Shaheena Din: Council employees key to bringing Scotland’s 47,000 empty homes back into use



Scottish Empty Homes Partnership national project manager Shaheena Din outlines the benefits of employing an empty homes officer and argues that bringing empty homes back into use can a key pandemic recovery strategy for Scotland’s councils.

Shaheena Din

From Dumfries and Galloway to the Western Isles, there is a network of local authority employees tasked with bringing empty homes back into use for the benefit of housing, community regeneration and local economic growth. 22 of Scotland’s 32 local authorities already employ empty homes officers and several others are taking active steps to establish a dedicated empty homes service this year.

The benefits of having an empty homes officer are clear. In 2019, before Covid-19 struck, a record 1,412 long-term empty homes were brought back into use as a direct result of interventions by empty homes officers at local authorities across Scotland.

The need to tackle the problem of empty homes is also clear. A 16% increase in the number of long-term empty homes in Scotland in 2020 is part of the economic legacy of the pandemic. More homes became long-term empty as renovation work was put on hold and rental properties stood vacant. More homes remained long-term empty as people put off house moves and private sector landlords held back on further investment in the property market.

In was against this backdrop that the Scottish Empty Homes Partnership, funded by the Scottish Government and hosted by Shelter Scotland, hosted our 10th annual conference with the theme of ‘Providing Homes, Helping Recovery’.

Housing minister Kevin Stewart MSP opened the conference, reaffirming the Scottish Government’s commitment to tackling the problem of empty homes, before a wide range of expert speakers spoke about the way the pandemic had transformed the empty homes landscape, the challenges and opportunities of the year ahead, and the achievements of empty homes services across the country.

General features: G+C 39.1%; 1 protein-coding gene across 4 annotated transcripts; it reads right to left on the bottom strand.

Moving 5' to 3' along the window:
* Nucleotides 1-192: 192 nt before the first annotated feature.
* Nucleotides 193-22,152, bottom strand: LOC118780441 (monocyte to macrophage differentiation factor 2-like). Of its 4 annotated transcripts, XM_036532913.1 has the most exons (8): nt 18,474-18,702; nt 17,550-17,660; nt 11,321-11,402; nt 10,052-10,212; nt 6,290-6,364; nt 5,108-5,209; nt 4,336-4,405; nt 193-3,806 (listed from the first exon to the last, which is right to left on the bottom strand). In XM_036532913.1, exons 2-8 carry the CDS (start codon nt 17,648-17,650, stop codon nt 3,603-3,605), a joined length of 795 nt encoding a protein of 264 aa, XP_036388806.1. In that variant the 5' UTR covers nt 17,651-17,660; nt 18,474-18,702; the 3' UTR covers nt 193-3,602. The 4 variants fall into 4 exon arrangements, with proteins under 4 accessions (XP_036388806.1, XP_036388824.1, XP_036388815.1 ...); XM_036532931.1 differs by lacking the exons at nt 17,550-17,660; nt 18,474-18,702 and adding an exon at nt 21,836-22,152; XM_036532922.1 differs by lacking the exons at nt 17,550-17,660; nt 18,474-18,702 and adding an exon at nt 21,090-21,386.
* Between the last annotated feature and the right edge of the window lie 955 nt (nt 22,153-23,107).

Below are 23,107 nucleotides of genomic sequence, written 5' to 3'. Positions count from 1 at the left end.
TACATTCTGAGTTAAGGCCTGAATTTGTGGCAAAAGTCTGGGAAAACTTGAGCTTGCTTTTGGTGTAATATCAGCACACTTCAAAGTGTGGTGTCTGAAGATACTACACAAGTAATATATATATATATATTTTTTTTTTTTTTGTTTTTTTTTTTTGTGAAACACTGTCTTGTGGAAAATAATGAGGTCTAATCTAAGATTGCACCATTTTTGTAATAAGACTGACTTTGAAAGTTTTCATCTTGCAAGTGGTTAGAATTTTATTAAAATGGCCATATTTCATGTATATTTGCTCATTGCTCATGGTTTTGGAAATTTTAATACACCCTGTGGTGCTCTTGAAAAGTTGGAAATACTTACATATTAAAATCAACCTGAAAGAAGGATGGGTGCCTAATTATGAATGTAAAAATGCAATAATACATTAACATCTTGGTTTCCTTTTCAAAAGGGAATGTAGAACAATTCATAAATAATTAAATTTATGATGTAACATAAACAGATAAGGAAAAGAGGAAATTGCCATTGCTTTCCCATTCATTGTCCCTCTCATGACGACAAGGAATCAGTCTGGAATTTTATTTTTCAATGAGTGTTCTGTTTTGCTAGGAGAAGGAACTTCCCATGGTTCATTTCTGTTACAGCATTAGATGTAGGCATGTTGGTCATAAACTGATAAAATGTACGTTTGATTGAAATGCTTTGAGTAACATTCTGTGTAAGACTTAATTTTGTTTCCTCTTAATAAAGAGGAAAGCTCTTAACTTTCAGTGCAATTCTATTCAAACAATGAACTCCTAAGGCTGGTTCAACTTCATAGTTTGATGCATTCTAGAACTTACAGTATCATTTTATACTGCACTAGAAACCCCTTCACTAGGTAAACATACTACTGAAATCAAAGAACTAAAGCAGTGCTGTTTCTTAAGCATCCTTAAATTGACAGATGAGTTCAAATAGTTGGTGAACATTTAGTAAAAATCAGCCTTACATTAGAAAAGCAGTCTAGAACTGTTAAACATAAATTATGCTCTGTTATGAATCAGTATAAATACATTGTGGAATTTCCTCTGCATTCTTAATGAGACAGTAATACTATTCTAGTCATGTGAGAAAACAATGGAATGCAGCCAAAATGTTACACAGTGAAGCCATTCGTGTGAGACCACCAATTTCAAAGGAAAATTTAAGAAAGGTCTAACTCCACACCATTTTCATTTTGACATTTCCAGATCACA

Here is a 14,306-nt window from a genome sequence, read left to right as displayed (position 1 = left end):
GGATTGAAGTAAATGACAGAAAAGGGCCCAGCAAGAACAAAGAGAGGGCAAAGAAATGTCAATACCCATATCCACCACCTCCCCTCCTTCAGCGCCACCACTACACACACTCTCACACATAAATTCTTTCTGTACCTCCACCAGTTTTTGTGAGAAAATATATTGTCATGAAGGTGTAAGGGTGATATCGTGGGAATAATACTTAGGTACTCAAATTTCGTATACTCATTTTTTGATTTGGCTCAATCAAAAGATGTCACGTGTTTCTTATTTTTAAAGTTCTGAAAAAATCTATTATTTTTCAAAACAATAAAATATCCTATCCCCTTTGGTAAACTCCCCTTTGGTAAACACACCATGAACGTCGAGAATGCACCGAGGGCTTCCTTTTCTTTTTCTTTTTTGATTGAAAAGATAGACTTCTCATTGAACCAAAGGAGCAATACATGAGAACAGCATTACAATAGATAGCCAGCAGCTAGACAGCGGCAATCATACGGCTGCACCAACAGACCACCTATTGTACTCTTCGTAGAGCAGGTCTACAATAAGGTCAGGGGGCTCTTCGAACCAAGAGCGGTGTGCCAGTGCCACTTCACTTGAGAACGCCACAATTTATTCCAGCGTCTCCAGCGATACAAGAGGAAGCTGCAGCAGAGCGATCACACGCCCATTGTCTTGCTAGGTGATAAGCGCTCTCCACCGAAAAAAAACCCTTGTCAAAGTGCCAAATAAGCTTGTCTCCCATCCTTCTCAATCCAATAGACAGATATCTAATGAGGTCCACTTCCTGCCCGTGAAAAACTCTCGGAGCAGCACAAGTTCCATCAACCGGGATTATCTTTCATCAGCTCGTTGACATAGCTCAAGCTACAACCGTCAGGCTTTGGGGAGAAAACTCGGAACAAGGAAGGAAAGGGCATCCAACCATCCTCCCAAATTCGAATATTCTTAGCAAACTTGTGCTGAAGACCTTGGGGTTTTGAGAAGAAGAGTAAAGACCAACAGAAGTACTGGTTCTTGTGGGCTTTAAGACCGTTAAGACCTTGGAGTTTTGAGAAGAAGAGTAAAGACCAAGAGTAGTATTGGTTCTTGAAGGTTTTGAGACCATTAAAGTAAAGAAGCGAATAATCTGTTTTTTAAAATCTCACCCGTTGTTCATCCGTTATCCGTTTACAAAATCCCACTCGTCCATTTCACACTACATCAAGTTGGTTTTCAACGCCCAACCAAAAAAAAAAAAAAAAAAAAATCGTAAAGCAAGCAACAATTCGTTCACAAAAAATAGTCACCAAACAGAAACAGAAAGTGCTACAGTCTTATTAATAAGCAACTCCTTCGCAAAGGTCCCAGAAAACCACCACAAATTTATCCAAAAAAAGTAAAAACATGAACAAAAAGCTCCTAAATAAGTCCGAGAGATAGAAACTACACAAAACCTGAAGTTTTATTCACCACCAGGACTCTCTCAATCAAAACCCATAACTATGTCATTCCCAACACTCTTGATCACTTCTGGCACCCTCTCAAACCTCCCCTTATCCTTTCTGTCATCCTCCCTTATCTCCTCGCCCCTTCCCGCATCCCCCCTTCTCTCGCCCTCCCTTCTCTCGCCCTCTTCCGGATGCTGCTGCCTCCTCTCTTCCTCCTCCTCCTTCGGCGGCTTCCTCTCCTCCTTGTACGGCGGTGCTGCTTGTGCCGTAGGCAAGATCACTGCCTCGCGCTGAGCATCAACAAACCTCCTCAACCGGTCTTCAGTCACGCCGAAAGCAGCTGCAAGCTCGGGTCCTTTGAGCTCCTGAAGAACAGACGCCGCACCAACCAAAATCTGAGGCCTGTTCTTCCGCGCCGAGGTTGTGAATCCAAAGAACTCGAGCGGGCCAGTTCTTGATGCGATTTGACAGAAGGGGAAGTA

There is no doubt that the pandemic has brought the shortage of sufficient social housing across Scotland into sharper focus, highlighting the lack of suitable housing and the large numbers of people in unsuitable accommodation. Presentations from the Vice President of COSLA and the National Policy and Advocacy Manager for Shelter Scotland, both emphasised the important role that bringing empty homes back into use has to play in addressing this shortfall and increasing the supply of suitable accommodation that is urgently needed to address the housing emergency.

At the same time, while the pandemic has impacted on the number of long-term empty homes, it also provides an opportunity to reimagine and revive town centres as people continue to reconnect and rediscover what’s on their doorstep. Also, the scenery and sense of space that rural Scotland has to offer now has new appeal for people looking to make a permanent escape from city life. The conference looked at how empty homes can play a part in meeting this demand for something different post-pandemic.

Looking wider than Covid-19, the conference heard how empty homes work was helping to rebuild and sustain communities in the Western Isles, how elsewhere in the UK, empty homes were being used to help victims of domestic violence transition to independent living, and how many Scottish councils are already using previously empty homes to provide good quality social housing to people at risk of homelessness. All of this demonstrated once more how bringing empty homes back to use can transform communities and improve lives through a step change in the way we deliver services to some of the most vulnerable members of our society.

We call on all councils to confirm their commitment to empty homes work in the coming year, to employ empty homes officers where they don’t already have them, and to make bringing empty homes back to use a key part of their strategies to address the housing emergency and pandemic recovery.



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